Ivory cane handle with mother-of-pearl inlay

Mother-of-pearl is the common name for nacre, a material formed by the inner lining of the shells of oysters and similar marine creatures such as abalone.  This iridescent nacre coating is a blend of minerals secreted by oysters and other mollusks and deposited inside their shells, coating and protecting them from parasites and foreign objects.

Mother-of-pearl can be cut and polished, carved, etched and dyed different colors. It has been used for many centuries in the decorative arts, particularly for inlay work as seen in the pictures below.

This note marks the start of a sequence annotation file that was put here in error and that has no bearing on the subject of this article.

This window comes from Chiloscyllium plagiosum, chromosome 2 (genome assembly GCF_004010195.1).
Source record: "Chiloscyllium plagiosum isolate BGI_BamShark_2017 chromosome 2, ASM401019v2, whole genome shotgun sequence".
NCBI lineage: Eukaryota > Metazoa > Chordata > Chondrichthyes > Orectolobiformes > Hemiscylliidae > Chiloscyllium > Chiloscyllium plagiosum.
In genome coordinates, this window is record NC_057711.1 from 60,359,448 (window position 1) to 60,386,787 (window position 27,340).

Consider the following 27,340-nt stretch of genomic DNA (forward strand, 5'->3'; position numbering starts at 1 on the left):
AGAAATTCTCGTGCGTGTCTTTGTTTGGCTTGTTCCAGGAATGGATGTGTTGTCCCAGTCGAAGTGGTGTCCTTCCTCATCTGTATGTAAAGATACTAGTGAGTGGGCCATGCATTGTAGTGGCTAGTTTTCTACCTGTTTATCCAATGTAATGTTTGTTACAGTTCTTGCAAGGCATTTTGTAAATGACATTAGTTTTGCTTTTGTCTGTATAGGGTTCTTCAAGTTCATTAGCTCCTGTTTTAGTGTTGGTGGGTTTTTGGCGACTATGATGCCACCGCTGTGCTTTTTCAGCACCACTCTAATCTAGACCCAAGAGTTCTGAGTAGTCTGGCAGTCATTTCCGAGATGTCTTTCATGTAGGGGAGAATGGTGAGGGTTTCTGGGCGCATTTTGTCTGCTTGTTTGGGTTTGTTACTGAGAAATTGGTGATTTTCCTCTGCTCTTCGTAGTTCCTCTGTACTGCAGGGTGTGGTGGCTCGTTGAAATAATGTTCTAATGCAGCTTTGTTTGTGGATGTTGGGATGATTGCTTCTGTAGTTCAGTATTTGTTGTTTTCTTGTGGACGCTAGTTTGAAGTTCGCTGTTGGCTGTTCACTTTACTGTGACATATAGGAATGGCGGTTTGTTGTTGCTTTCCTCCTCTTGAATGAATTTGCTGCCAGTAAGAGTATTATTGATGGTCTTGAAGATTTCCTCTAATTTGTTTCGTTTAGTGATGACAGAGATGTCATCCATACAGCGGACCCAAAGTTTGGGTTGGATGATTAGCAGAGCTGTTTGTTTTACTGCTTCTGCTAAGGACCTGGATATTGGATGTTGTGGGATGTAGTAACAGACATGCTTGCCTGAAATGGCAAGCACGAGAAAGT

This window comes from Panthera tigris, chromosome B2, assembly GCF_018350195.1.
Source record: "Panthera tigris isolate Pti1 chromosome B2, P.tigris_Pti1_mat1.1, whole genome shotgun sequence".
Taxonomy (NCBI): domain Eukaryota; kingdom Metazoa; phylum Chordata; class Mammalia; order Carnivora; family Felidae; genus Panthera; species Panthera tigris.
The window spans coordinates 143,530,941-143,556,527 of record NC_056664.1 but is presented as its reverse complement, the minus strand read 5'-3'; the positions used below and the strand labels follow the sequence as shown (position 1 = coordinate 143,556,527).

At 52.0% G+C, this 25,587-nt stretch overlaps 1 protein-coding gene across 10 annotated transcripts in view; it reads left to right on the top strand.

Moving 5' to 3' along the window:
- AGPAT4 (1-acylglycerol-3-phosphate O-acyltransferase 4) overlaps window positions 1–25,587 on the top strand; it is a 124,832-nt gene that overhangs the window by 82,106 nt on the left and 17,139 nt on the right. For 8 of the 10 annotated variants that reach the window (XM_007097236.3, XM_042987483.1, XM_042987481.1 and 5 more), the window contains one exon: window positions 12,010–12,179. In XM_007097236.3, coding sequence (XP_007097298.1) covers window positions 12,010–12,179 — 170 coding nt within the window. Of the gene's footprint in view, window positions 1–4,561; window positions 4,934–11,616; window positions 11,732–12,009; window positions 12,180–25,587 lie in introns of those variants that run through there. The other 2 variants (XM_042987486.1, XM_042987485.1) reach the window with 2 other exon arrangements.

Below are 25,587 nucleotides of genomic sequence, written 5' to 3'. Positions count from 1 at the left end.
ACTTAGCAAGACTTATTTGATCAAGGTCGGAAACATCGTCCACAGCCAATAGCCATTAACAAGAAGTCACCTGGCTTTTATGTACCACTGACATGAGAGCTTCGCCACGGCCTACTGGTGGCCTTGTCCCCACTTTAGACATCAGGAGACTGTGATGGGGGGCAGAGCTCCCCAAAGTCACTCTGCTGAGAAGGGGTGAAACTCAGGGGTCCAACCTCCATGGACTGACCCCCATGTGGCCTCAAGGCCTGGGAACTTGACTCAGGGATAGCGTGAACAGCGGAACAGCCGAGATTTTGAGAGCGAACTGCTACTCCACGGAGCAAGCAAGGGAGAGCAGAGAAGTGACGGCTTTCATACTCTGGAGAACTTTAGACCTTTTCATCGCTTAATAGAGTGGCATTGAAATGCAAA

Additional information may be referenced under “Mother of Pearl” in the Navigation Menu.

A decorative French cane with an impressive ivory handle on a Makassar ebony shaft with replaced horn ferrule. The 7-1/2” tall handle has a slightly fluted, straight turned shape and a diameter of 1-1/4” at the top; it is finely engraved with two pretty swallows flying between hanging ornaments, embellished with small and numerous inset mother-of-pearl roundels. These are of an attractive, iridescent, blue color and also engraved in the same technique to depict stylized flowers. This accomplished cane, with a distinct beauty, is from the second half of the 19th century and in top condition. Overall length 37-1/2”.


Mother-of-pearl roundel inlay.



1. Pictures and description courtesy of Youssef Kadri.

For antique cane and walking stick enthusiasts